Dismembered in 0.1 Seconds — Byford Dolphin Accident Explained
In the wake of the 2023 Titan implosion, another disaster of a similar flavour has returned to the fore: the Byford Dolphin accident in 1983.
Regarded as an astonishingly brutal industrial incident, the lives of four saturation divers working on a Norwegian oil rig perished in a horrifying instant — their blood flash-boiled as the dissolved gases in their bodies and bloodstreams expanded 9-fold.
They exploded from the inside out — quite literally.
It gets worse.
One of the poor chaps — violently blasted through a small hatch — was gruesomely torn to pieces, spraying the deck with gory torrent.
Like the five Titanic explorers, these five industrial workers from a generation earlier were victims of a catastrophic failure.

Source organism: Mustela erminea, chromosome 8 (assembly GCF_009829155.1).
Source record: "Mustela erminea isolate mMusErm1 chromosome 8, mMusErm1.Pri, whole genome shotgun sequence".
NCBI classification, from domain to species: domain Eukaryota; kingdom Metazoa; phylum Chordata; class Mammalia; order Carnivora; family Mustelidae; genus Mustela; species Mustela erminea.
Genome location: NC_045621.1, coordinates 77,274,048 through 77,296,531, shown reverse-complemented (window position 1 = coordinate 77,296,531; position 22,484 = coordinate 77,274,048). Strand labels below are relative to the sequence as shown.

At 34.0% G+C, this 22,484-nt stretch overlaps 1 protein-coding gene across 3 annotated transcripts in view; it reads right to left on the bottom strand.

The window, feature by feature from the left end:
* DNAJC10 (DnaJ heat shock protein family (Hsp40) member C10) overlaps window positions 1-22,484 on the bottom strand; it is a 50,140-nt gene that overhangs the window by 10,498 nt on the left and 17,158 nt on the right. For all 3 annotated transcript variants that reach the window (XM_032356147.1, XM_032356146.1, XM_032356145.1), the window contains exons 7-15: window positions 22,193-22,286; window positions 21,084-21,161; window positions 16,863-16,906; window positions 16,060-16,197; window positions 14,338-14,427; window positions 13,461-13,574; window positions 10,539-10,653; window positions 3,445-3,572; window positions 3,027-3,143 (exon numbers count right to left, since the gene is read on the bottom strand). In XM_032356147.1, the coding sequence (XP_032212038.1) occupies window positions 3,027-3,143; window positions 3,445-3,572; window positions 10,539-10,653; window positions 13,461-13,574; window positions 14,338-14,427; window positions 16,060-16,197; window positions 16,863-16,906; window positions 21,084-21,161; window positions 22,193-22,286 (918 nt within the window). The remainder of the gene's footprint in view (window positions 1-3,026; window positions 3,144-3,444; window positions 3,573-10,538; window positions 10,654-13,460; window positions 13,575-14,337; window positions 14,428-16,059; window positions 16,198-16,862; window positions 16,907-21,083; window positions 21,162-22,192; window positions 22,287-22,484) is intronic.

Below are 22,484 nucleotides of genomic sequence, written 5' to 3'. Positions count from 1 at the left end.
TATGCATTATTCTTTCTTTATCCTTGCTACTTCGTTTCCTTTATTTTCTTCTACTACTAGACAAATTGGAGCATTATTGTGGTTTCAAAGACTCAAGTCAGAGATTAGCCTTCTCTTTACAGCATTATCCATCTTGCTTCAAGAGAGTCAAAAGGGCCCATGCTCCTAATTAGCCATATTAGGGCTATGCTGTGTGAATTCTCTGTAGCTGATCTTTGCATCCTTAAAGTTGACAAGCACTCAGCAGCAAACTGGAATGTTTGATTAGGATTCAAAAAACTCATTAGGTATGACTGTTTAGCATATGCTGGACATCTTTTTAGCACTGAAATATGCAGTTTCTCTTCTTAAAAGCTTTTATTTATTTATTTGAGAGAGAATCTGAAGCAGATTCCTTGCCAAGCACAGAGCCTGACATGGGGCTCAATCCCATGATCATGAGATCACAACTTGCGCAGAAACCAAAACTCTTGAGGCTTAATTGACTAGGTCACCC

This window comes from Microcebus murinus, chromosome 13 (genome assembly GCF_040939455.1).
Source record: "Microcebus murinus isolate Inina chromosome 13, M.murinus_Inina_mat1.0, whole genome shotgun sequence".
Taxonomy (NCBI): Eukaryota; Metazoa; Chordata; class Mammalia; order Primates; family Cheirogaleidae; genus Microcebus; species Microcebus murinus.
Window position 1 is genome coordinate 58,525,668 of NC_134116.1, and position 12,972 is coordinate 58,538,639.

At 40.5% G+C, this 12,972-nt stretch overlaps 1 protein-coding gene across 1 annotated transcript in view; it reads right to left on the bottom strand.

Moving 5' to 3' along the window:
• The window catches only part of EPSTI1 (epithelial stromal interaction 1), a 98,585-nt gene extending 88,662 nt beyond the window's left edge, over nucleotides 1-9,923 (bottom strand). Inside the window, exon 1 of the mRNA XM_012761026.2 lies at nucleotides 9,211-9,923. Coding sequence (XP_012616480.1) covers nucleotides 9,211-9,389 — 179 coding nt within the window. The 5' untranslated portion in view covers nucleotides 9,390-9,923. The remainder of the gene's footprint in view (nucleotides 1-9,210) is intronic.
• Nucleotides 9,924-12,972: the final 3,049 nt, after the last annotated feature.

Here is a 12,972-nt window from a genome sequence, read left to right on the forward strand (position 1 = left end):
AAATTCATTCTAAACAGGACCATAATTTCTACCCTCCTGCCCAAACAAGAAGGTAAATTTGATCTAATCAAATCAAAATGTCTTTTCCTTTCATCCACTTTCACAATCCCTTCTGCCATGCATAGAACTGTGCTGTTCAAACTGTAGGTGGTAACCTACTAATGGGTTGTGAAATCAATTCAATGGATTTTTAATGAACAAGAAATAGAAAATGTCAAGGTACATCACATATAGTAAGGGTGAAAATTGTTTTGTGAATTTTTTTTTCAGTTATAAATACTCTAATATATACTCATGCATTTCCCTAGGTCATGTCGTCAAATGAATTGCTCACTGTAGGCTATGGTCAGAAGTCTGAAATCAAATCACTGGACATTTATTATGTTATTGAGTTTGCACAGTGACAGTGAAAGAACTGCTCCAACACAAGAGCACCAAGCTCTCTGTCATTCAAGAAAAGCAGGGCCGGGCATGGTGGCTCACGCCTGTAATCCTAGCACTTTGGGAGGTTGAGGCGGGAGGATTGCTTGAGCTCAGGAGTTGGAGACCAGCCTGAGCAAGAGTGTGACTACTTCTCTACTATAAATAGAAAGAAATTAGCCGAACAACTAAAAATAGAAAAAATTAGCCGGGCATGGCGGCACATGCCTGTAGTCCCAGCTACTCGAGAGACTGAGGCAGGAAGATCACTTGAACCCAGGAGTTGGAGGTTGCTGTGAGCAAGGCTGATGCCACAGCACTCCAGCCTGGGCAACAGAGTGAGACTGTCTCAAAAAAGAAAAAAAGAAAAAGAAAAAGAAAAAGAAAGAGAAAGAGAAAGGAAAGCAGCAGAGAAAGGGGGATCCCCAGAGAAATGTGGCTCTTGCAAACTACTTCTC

They were all very dead, very fast and in a very unpleasant manner.
In 1963, the first purpose-built drilling semi-submersible was launched.
These were essentially huge ships that could morph into oil and gas drilling platforms in the middle of the ocean. Ka-ching!
Our gripping tale centres on the Norwegian drilling rig Byford Dolphin — a state-of-the-art vessel built in 1974, with an impressive weight of 3,000 tonnes and a crew of 100. Armed with cutting-edge equipment, it was capable of drilling a staggering 6,100 meters (20,000 ft) deep.
The Byford boasted a small crew of four saturation divers that could perform maintenance work on the submersed part of the rig.
Operating at a depth of 80 metres (270 feet), these divers were subjected to 9 atmospheric pressure (atm) of ocean bearing down on them for weeks.